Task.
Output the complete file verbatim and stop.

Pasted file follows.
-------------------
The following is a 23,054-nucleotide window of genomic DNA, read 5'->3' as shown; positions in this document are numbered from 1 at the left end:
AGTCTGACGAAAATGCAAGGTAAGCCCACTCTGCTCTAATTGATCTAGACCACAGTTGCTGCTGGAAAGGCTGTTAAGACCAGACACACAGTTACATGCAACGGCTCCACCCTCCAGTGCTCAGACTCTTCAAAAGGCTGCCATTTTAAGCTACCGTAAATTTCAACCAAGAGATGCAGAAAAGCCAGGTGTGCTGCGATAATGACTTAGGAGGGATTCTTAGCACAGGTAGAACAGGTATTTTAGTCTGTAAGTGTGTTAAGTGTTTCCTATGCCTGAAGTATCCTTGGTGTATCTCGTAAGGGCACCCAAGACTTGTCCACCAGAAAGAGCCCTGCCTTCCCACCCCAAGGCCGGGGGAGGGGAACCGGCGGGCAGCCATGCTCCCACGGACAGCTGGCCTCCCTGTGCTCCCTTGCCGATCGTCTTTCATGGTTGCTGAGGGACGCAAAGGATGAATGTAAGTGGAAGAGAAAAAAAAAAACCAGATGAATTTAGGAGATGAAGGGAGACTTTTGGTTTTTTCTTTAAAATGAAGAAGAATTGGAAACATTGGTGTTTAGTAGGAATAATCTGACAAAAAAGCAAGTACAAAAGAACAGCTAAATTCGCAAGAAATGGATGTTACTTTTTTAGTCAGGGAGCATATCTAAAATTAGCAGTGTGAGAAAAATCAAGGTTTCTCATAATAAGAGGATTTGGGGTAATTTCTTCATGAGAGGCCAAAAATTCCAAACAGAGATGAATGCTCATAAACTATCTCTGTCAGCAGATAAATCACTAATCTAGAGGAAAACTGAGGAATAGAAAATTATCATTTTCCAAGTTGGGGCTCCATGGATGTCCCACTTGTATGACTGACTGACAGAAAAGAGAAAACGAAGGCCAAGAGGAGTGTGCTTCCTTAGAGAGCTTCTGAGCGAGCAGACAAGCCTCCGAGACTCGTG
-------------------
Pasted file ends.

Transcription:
The following is a 23,054-nucleotide window of genomic DNA, read 5'->3' as shown; positions in this document are numbered from 1 at the left end:
AGTCTGACGAAAATGCAAGGTAAGCCCACTCTGCTCTAATTGATCTAGACCACAGTTGCTGCTGGAAAGGCTGTTAAGACCAGACACACAGTTACATGCAACGGCTCCACCCTCCAGTGCTCAGACTCTTCAAAAGGCTGCCATTTTAAGCTACCGTAAATTTCAACCAAGAGATGCAGAAAAGCCAGGTGTGCTGCGATAATGACTTAGGAGGGATTCTTAGCACAGGTAGAACAGGTATTTTAGTCTGTAAGTGTGTTAAGTGTTTCCTATGCCTGAAGTATCCTTGGTGTATCTCGTAAGGGCACCCAAGACTTGTCCACCAGAAAGAGCCCTGCCTTCCCACCCCAAGGCCGGGGGAGGGGAACCGGCGGGCAGCCATGCTCCCACGGACAGCTGGCCTCCCTGTGCTCCCTTGCCGATCGTCTTTCATGGTTGCTGAGGGACGCAAAGGATGAATGTAAGTGGAAGAGAAAAAAAAAAACCAGATGAATTTAGGAGATGAAGGGAGACTTTTGGTTTTTTCTTTAAAATGAAGAAGAATTGGAAACATTGGTGTTTAGTAGGAATAATCTGACAAAAAAGCAAGTACAAAAGAACAGCTAAATTCGCAAGAAATGGATGTTACTTTTTTAGTCAGGGAGCATATCTAAAATTAGCAGTGTGAGAAAAATCAAGGTTTCTCATAATAAGAGGATTTGGGGTAATTTCTTCATGAGAGGCCAAAAATTCCAAACAGAGATGAATGCTCATAAACTATCTCTGTCAGCAGATAAATCACTAATCTAGAGGAAAACTGAGGAATAGAAAATTATCATTTTCCAAGTTGGGGCTCCATGGATGTCCCACTTGTATGACTGACTGACAGAAAAGAGAAAACGAAGGCCAAGAGGAGTGTGCTTCCTTAGAGAGCTTCTGAGCGAGCAGACAAGCCTCCGAGACTCGTG